I have been trying to capture a shot of our resident deer – at least one – but of course they’re being elusive now. However, my friend John took pictures when he was living here and I have those to share.
Above is the photo of our lower field where they nestle down in the long grass at night. If you trek down the hill you can see their imprints where they have snoozed the night before and the well worn pathways they consistently follow. And if you look closely you can see the red shouldered hawk on his favorite perch, looking for small rodents below. It was just from this angle two seasons ago that I watched the most miraculous birth below the bigger tree to the right. It was just a chance glance as I walked past the window but some inner instinct made me stop and stare. And stare! The doe was – no she couldn’t be – yes she was – depositing a baby fawn right then and there. I grabbed the binoculars to be sure and by then she was licking it and nudging it into the tall grass where now I could see a second head, the first twin.
Does usually give birth to twins unless they’re first time moms. One year we had a doe that we called “The Bad Mother” because one of her twins was pathetically small and crippled and she tended to shove it away when it tried to nuzzle up to her. I’m sure she, in the wisdom of Mother Nature, knew best because the poor little thing was not destined to live and however much we grieved, she knew it best to let it slip away rather than prolong its existence. It was a heartbreaker.
Our favorite twins were most likely born just below our lower driveway, although we didn’t witness that event. But that was their “safe spot” where they would lay curled up while Mom went grazing during the day. When I was out in the garden I could see their long ears twitching just above the grass. And it remained their home base for a long time as we watched them grow and even return as yearlings and then as big boys. They had distinct personalities and even different coloration. We named them Biff and Buffy. Buffy was creamy-tan and seemingly tolerant of other deer.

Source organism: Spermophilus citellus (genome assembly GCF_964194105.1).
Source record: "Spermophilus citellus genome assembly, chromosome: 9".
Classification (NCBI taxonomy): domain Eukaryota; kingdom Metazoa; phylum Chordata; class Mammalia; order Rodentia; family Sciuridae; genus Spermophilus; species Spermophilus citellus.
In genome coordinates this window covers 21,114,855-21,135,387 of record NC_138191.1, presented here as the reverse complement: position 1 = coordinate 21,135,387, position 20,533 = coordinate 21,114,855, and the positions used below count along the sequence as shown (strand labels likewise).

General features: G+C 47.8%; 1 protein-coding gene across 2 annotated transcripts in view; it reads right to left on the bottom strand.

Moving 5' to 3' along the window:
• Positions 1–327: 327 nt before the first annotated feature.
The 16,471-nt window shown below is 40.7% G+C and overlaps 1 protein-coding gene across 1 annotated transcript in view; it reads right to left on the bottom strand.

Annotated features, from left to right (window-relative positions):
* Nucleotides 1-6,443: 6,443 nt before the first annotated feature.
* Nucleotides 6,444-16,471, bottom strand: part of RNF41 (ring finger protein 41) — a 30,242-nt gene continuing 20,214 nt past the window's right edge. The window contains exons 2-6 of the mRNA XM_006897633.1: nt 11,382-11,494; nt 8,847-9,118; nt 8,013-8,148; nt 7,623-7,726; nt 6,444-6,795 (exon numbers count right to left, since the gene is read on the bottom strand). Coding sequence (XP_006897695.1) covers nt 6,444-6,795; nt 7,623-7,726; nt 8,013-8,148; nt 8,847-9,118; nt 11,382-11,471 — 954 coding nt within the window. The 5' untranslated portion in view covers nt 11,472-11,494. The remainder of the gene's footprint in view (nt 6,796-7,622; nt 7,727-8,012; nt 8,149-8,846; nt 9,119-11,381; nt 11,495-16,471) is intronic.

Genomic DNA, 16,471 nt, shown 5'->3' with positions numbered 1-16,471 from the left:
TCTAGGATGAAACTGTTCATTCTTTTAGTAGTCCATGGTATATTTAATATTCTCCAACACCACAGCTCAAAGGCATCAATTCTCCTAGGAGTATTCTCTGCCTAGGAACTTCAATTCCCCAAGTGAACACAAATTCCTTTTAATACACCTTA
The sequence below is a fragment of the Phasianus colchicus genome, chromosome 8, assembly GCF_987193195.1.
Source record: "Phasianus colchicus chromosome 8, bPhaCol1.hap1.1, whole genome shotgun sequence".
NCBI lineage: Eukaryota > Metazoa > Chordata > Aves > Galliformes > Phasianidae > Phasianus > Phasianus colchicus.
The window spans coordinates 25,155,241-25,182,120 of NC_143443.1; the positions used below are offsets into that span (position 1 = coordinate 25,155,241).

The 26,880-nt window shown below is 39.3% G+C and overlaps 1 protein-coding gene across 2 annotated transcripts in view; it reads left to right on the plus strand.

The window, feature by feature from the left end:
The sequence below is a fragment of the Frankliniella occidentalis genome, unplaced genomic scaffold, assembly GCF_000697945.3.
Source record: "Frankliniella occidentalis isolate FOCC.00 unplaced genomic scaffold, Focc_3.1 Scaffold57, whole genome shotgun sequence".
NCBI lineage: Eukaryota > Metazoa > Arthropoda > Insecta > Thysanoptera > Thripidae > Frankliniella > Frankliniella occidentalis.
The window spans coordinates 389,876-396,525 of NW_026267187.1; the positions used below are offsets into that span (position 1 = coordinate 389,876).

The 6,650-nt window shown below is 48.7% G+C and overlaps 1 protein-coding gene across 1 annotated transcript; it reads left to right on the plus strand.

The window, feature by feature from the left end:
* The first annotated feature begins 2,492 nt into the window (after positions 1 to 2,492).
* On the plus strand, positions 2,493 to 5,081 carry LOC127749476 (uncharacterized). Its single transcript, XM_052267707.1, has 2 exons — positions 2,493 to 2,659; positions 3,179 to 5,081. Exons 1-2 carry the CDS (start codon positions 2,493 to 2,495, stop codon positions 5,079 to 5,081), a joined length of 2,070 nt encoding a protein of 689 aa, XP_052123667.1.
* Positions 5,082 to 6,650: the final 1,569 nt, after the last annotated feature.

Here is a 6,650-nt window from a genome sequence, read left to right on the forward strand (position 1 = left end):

Biff, as the name suggests, was feisty, had a dark streak down his entire back and first and foremost had “attitude!”
I watched him once as a yearling, enjoying some rose cuttings I had thrown down on the compost pile when two big bucks arrived. Buffy gave way to the big boys immediately, but Biff never stopped eating and even positioned his small body so it blocked their way to the treats. And even as they tried to muscle in, he held his ground.
I became so comfortable around the two that they hardly took notice if I was out in their midst. The does would jump away if I got too close, but Buffy would be placid and Biff would just stand and look at me. Once I was kneeling down in the drive and when I looked up I noticed that Biff had a piece of wire wrapped around one antler. He was standing close enough that the thought went through my mind that I could probably reach out and pick it off for him. But something, some inner voice stopped me, and I’m glad I listened to that voice because just the next week I read in the paper about the number of people in California who have been gored to death in their yards.
I did see the fury and force unleashed once on a silly turkey that insistently gobbled and chased the deer. It became a game until the day that one big buck had had enough and it was shocking, swift and fatal.
It’s been probably seven years since they were fawns, and bucks because of all the jousting and stress during October mating season, live relatively short lives I’m told. But every fall when the bucks are most evident, we look at markings and watch their attitude and wonder if it could possibly be our Biff or Buffy.